I’m about to reach a new professional low by discussing something that happened to me at Wal-Mart a while ago. Hang on, folks; A.J. is about to go lowbrow.
I didn’t realize there is a name for what happened to me. Actually, I didn’t even realize it was a thing that needed to be named.
We had gone to Wal-Mart as a family on a Sunday afternoon, as we often did back when my ex and I were still together. Say what you will about Wal-Mart and the type of people that shop there, but a trip to Wal-Mart can be considered a family social outing for those of us who live in towns with less than 500 people.
The Big Guy took the boys to do whatever it is that the male of the species does when released into the wilds of a Wal-Mart. I only know that this involves toys, electronics, automotive, sporting goods, hardware and the clearance aisle – all in the amount of time it takes me to say, “Oooh, look, BOGO!”
The Princess, who already owns enough clothes to dress the entire continent of Africa, took off for the ladies clothing department. I hit the nearby boys’ department to look for cheap pants for my youngest, because the child has never yet met the pair of pants that he can’t blow the knees out of in under a week. I found a shelf full of little boy pants with reinforced knees and bent over to search for his size.
And that’s when it happened.
It hit me slowly, caught me by surprise. I stood up and looked around, thinking that surely I must be mistaken. But no, there it was again.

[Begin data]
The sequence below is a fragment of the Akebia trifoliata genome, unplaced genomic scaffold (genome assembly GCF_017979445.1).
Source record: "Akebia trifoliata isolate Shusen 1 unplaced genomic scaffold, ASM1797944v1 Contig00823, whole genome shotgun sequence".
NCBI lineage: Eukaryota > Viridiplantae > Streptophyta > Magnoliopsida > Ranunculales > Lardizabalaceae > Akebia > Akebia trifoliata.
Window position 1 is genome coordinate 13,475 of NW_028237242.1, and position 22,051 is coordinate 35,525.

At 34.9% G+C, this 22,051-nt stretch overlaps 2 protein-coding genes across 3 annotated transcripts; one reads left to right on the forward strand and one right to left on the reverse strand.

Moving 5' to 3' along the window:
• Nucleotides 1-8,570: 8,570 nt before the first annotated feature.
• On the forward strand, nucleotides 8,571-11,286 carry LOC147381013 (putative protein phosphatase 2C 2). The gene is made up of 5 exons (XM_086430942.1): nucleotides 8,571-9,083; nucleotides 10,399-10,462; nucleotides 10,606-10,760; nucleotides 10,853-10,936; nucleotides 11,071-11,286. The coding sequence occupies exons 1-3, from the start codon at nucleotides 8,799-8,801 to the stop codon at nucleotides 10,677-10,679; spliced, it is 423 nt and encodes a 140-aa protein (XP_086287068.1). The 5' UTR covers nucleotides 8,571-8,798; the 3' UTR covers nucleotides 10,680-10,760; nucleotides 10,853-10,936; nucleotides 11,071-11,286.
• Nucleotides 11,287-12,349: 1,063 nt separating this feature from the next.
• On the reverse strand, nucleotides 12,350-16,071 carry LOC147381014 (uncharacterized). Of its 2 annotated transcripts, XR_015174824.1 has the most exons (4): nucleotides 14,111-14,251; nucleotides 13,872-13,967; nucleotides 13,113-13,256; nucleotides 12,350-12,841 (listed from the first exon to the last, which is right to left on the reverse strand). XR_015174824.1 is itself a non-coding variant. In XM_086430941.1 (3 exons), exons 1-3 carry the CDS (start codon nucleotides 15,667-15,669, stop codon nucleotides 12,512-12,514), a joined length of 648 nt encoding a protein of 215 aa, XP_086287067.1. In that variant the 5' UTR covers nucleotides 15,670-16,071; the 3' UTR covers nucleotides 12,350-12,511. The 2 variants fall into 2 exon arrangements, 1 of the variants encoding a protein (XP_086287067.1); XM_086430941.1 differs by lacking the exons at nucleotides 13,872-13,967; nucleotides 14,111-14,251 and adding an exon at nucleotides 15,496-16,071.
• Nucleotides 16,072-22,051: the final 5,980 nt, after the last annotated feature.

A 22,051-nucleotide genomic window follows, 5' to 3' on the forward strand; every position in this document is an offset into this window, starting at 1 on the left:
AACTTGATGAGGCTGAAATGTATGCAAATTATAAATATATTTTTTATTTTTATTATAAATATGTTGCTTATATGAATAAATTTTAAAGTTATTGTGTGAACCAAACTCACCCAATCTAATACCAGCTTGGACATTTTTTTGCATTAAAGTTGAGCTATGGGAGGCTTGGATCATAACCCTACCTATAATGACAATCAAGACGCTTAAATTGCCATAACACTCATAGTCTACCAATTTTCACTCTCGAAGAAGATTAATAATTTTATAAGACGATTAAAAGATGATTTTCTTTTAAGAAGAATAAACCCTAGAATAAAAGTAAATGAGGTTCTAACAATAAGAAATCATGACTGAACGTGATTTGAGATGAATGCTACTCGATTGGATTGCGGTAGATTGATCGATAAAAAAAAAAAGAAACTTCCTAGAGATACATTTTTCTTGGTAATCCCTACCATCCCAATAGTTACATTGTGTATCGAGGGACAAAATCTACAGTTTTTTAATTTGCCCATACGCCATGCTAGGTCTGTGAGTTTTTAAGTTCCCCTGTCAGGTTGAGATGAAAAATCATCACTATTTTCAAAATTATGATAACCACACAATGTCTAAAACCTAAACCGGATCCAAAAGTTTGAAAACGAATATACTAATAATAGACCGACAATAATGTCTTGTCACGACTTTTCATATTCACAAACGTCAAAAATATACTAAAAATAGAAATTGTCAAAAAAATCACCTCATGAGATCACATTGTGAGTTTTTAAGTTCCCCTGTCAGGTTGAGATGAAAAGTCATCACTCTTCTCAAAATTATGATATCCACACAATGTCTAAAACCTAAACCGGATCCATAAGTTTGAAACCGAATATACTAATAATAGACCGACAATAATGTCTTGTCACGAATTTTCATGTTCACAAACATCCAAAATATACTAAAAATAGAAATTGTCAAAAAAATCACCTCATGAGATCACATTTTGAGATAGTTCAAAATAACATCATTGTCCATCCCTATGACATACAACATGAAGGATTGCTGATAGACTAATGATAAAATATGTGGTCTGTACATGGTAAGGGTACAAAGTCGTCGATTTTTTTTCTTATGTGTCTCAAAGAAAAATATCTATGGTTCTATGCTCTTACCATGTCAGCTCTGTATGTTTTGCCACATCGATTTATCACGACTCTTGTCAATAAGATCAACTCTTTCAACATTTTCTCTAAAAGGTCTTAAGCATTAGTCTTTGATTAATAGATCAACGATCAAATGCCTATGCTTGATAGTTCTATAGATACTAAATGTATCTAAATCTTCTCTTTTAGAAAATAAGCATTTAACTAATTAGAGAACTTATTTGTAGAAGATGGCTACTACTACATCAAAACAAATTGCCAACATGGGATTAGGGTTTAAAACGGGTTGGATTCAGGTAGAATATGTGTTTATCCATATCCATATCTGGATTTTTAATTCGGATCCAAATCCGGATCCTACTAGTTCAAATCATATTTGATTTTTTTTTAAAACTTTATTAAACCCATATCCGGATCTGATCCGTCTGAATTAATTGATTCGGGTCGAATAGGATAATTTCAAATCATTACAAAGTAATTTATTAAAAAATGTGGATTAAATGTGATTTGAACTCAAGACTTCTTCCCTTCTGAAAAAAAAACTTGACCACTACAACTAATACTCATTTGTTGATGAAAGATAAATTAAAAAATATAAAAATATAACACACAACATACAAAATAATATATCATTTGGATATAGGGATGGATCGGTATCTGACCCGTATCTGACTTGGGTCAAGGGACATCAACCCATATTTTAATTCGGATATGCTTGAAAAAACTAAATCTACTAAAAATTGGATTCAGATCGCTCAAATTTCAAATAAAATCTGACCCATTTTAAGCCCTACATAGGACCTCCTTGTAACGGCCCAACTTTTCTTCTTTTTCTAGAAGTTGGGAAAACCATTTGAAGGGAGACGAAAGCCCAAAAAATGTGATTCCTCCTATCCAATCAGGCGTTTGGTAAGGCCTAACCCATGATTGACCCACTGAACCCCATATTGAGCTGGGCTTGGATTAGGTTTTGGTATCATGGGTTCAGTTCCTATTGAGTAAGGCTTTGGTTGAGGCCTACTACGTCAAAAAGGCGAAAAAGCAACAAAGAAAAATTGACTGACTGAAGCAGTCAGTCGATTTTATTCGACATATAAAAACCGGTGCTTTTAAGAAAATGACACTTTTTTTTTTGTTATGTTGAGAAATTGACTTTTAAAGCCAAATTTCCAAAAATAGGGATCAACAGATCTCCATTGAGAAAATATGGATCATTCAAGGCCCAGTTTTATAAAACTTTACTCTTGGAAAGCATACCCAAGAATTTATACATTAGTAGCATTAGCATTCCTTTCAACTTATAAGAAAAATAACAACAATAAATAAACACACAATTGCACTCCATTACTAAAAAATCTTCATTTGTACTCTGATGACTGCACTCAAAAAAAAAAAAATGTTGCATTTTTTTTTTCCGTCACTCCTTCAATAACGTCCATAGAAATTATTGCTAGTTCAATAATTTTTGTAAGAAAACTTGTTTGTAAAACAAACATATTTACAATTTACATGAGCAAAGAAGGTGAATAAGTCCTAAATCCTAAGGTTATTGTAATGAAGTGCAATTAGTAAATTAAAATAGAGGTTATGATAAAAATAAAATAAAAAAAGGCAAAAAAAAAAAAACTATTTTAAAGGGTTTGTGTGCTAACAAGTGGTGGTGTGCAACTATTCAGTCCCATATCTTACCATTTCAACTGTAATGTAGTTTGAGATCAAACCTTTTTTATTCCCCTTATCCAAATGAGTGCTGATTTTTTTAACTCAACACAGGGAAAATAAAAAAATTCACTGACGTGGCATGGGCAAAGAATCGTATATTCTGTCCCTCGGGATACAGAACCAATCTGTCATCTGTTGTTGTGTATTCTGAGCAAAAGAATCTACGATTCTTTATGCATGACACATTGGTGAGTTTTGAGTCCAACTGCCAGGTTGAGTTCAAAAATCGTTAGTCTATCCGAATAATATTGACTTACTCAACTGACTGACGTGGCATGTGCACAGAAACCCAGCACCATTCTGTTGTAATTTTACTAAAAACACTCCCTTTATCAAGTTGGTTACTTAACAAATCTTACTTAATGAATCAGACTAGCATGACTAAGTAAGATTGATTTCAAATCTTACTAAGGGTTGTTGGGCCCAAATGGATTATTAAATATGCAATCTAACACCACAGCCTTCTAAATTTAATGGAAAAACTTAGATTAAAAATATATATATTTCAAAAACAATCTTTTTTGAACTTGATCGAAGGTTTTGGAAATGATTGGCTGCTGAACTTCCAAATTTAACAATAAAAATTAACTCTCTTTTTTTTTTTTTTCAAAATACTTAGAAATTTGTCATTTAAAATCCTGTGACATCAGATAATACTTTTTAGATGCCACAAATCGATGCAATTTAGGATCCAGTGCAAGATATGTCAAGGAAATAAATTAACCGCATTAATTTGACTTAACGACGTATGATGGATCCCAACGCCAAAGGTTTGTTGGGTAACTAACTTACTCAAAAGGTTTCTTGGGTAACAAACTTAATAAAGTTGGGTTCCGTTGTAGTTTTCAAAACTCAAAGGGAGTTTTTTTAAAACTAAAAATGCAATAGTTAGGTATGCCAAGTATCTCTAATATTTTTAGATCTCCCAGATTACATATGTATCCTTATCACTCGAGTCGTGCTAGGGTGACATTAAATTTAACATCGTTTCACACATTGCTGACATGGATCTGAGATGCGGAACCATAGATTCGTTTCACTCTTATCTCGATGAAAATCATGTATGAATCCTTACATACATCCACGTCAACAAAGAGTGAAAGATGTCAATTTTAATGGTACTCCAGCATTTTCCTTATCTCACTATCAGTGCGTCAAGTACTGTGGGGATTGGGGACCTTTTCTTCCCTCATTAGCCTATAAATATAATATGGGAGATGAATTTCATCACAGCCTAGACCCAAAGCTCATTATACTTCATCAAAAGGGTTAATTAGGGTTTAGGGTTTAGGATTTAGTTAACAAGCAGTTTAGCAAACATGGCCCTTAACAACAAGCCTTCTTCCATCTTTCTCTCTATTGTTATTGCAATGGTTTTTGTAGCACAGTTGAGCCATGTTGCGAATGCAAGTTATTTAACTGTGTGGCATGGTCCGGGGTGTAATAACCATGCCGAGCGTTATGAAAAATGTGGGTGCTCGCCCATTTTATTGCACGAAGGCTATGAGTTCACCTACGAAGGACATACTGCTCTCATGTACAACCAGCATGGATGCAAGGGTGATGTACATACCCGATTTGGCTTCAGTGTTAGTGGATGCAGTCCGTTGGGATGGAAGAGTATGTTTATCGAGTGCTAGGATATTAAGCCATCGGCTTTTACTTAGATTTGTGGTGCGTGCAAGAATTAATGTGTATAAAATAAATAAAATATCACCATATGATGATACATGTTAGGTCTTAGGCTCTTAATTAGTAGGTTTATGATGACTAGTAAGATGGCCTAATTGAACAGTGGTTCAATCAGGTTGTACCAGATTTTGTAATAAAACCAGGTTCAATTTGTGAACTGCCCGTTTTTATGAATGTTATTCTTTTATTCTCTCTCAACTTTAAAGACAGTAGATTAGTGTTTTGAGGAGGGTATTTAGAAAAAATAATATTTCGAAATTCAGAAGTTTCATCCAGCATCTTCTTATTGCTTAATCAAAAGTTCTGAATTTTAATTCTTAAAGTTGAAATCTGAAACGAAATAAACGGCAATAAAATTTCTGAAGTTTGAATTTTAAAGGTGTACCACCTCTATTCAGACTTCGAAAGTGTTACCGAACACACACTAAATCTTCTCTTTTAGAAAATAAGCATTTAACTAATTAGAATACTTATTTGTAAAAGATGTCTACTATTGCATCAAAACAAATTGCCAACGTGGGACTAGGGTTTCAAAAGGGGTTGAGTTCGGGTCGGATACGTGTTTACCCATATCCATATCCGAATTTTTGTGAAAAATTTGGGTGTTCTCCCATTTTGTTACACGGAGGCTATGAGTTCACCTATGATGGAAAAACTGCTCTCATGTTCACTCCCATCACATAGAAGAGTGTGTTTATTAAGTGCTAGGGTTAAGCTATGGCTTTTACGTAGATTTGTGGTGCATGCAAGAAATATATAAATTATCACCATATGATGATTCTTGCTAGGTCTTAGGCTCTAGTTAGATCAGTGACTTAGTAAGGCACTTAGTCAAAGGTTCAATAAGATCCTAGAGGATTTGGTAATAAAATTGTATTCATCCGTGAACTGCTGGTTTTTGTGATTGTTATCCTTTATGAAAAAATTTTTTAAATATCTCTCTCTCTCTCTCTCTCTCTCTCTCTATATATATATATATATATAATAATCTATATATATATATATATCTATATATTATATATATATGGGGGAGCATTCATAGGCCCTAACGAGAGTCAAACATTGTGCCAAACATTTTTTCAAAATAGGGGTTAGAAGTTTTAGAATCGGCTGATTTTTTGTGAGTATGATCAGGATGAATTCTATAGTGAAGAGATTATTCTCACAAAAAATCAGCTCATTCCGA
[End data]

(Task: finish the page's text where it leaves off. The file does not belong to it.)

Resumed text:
I had a brief Steve Urkel moment. Dear God, I thought, did I do that?
Then it really hit, and I knew there was no way that could have come out of my body without my knowledge.
Or quite possibly an episiotomy.
Wave upon wave of stench so strong that the very air around me shimmered like summer heat over a blacktop road. My eyes watered, my stomach churned; I covered my mouth to keep from gagging, only to realize that this left my nose as my only means of getting oxygen and there was just no way in hell I wanted to breath that in through my nose.
I expected to hear alarms going off at any minute, or for the cloud of toxic gas to trigger the sprinkler system at the very least. For an instant, I thought about using my cell phone to text the Big Guy to save the children.
I looked around again, assuming that someone nearby must be in the process of taking a crap right there in the middle of Wal-Mart. But no, there was no one in my immediate area.
No one but me, that is.
There were two women standing a few racks away from me, giving me dirty looks and waving their hands in front of their faces to clear the air. To my left, a tidy-looking gray-haired woman was hauling ass toward the electronics department with a huge smile on her face. To my right, my daughter was laughing so hard that she was on the brink of passing out.
“What the hell just happened?” I demanded.
“You got fart-bombed, Mom,” she giggled.
“Fart-bombed. You know, when you’re in public and you’ve got to fart, so you look around until you see somebody who looks like the kind of person who would fart in public,” she explained. “Then you walk behind them and let it go and just keep walking, and everybody thinks it was the other person, not you.”
I thought about the little gray-haired woman. Well, that certainly explained the smile. I’d be smiling too if I’d just released something that noxious from my body. Good Lord, that poor woman probably felt as though she had just given birth to a 20-pound alien baby.
“Well,” I said, “She’s either heading for the Women’s’ department for new underwear, or the ladies’ room to wipe.”
Then a thought occurred to me.
“Wait a minute. You’re saying that I look like someone who would fart in public?”
“Well . . . .”
“Seriously? That woman blasted one out behind me because I look like a good person to blame for that?”
My daughter is no fool. She said the only safe thing she could possibly say at that moment.
“I love you, Mommy?”
And that, ladies and gentlemen, is why I now wear only formal attire to my local Wal-Mart. Ain’t nobody gonna fart-bomb a woman in heels and pearls.